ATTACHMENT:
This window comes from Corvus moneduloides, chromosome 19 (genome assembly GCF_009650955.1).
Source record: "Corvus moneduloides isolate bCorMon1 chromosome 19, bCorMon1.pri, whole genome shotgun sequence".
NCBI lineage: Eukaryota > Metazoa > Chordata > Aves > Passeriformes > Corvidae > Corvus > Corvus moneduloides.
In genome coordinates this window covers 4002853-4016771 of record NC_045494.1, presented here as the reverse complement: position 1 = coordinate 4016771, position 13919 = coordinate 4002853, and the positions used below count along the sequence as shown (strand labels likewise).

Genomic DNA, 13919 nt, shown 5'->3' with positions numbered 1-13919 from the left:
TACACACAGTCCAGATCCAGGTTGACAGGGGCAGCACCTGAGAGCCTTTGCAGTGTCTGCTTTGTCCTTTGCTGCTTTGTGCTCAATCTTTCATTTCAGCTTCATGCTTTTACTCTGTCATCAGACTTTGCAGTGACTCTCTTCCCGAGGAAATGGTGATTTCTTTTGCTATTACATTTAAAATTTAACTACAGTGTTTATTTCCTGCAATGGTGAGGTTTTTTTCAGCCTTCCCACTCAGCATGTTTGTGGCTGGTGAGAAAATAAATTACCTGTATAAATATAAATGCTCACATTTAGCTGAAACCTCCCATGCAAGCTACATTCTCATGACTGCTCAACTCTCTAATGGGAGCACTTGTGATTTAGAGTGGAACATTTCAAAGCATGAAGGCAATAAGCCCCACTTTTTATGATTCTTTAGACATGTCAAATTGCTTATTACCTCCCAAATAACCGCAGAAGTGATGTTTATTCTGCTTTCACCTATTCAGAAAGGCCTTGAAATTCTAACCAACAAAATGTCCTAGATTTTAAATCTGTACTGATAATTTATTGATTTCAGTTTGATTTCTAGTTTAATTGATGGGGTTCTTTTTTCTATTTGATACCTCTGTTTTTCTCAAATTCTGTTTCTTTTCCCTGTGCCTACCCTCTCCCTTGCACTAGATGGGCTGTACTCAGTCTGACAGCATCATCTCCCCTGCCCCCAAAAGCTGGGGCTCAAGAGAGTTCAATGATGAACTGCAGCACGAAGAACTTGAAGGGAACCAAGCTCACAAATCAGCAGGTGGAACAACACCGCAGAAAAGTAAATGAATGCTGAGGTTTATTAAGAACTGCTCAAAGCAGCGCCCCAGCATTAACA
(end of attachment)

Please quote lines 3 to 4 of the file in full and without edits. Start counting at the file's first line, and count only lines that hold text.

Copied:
NCBI lineage: Eukaryota > Metazoa > Chordata > Aves > Passeriformes > Corvidae > Corvus > Corvus moneduloides.
In genome coordinates this window covers 4002853-4016771 of record NC_045494.1, presented here as the reverse complement: position 1 = coordinate 4016771, position 13919 = coordinate 4002853, and the positions used below count along the sequence as shown (strand labels likewise).